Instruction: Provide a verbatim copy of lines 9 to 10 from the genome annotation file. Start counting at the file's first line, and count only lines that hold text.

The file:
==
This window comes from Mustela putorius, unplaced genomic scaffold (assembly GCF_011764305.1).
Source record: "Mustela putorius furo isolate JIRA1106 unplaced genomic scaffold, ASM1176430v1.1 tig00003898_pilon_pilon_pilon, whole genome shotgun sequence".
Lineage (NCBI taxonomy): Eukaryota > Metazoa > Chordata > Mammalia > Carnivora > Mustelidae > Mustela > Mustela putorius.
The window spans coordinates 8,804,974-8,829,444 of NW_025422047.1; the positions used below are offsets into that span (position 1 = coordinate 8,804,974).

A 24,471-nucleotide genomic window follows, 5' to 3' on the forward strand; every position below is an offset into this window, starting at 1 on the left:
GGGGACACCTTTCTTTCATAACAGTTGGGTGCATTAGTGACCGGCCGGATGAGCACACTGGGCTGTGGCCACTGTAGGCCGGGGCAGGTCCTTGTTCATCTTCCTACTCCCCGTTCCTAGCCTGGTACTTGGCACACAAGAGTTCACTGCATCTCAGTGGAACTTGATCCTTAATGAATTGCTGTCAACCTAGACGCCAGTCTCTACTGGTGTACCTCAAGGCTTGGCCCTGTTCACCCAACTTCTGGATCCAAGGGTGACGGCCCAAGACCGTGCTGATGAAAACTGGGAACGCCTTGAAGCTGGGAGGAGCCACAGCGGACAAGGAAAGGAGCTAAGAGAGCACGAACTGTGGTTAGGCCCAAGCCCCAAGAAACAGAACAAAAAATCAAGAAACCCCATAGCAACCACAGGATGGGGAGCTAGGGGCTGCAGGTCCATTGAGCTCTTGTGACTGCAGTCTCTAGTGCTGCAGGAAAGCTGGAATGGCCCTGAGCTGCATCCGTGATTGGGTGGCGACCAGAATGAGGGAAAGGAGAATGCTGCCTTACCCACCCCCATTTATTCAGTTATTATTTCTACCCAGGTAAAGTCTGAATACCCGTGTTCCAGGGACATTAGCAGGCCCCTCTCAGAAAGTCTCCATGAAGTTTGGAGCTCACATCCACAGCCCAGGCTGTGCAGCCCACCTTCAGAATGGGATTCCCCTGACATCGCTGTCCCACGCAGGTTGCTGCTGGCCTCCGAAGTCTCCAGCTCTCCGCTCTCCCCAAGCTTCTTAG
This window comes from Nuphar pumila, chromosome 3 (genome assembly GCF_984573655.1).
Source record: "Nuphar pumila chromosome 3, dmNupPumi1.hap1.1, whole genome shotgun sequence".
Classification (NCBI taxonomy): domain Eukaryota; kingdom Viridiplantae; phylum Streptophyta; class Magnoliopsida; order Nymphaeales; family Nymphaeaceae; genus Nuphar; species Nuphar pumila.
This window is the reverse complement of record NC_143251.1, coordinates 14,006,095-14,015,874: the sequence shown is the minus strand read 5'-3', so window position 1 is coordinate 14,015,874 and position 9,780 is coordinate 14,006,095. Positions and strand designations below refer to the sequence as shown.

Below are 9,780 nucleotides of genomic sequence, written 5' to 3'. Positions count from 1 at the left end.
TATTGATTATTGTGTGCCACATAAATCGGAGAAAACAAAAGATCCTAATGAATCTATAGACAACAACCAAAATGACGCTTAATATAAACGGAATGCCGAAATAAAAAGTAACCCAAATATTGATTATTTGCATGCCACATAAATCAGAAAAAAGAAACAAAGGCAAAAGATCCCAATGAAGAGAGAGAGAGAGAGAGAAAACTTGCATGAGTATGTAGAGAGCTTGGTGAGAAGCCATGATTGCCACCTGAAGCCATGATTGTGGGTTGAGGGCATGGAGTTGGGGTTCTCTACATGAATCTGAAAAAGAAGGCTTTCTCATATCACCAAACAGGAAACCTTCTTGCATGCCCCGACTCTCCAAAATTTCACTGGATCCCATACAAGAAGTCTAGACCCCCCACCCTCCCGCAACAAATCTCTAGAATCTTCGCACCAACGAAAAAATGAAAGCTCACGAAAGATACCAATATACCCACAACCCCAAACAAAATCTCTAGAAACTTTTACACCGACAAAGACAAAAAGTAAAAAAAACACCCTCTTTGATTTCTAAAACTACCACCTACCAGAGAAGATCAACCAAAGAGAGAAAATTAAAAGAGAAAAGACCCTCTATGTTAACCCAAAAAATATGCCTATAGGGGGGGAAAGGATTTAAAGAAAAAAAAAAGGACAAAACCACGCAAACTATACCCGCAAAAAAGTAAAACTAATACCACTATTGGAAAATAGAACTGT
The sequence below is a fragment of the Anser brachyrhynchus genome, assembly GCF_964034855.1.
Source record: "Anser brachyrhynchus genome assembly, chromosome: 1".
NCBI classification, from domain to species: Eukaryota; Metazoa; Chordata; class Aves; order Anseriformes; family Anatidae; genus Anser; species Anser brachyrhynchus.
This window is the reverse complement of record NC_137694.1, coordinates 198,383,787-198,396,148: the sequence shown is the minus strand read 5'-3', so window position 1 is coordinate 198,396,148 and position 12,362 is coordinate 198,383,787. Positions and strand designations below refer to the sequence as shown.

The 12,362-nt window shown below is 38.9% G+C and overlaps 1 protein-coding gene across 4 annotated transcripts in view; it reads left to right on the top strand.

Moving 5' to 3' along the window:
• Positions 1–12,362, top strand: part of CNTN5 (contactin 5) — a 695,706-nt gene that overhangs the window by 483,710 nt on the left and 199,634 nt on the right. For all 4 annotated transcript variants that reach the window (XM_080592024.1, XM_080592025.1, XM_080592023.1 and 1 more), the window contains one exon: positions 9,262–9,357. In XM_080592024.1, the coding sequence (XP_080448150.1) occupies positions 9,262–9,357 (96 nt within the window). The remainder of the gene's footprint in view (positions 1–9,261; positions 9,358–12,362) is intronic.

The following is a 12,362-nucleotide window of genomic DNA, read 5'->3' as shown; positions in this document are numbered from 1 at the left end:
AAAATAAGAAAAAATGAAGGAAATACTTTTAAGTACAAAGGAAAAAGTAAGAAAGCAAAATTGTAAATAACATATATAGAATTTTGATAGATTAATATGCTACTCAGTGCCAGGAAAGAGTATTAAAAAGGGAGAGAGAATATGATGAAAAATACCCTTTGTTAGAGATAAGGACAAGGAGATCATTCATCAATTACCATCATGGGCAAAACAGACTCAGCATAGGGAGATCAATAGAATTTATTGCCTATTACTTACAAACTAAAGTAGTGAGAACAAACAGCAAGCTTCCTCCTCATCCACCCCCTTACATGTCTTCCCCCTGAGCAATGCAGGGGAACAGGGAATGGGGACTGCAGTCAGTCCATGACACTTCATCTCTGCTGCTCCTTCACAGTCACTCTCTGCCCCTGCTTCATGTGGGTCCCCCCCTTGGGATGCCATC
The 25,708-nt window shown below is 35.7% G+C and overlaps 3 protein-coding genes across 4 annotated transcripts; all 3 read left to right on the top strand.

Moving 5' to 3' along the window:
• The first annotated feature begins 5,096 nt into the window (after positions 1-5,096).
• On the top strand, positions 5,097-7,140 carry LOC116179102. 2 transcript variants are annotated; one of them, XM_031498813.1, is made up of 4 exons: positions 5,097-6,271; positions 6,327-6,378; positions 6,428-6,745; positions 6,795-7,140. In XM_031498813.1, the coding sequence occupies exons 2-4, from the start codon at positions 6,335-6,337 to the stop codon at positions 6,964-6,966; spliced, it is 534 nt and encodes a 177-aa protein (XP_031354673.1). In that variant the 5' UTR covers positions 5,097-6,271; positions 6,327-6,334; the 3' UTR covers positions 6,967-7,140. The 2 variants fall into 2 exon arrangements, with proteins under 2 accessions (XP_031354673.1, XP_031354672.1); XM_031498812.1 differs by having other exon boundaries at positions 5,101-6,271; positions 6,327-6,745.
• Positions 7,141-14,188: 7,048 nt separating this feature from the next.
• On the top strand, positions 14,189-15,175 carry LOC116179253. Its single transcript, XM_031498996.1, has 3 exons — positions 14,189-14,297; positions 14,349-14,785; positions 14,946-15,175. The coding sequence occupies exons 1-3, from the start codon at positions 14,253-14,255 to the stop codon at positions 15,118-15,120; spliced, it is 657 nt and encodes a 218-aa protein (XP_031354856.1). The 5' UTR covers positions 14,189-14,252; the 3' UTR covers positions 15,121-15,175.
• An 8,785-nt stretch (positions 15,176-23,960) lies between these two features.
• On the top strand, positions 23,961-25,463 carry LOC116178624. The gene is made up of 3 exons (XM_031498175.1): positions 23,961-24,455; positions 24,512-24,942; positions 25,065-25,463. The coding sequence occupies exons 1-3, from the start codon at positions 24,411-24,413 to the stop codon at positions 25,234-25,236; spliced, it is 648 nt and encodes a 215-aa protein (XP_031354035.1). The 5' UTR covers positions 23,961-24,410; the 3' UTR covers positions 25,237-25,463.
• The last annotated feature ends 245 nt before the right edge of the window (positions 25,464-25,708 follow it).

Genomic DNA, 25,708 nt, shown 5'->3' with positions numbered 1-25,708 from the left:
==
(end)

Classification (NCBI taxonomy): domain Eukaryota; kingdom Viridiplantae; phylum Streptophyta; class Magnoliopsida; order Nymphaeales; family Nymphaeaceae; genus Nuphar; species Nuphar pumila.
This window is the reverse complement of record NC_143251.1, coordinates 14,006,095-14,015,874: the sequence shown is the minus strand read 5'-3', so window position 1 is coordinate 14,015,874 and position 9,780 is coordinate 14,006,095. Positions and strand designations below refer to the sequence as shown.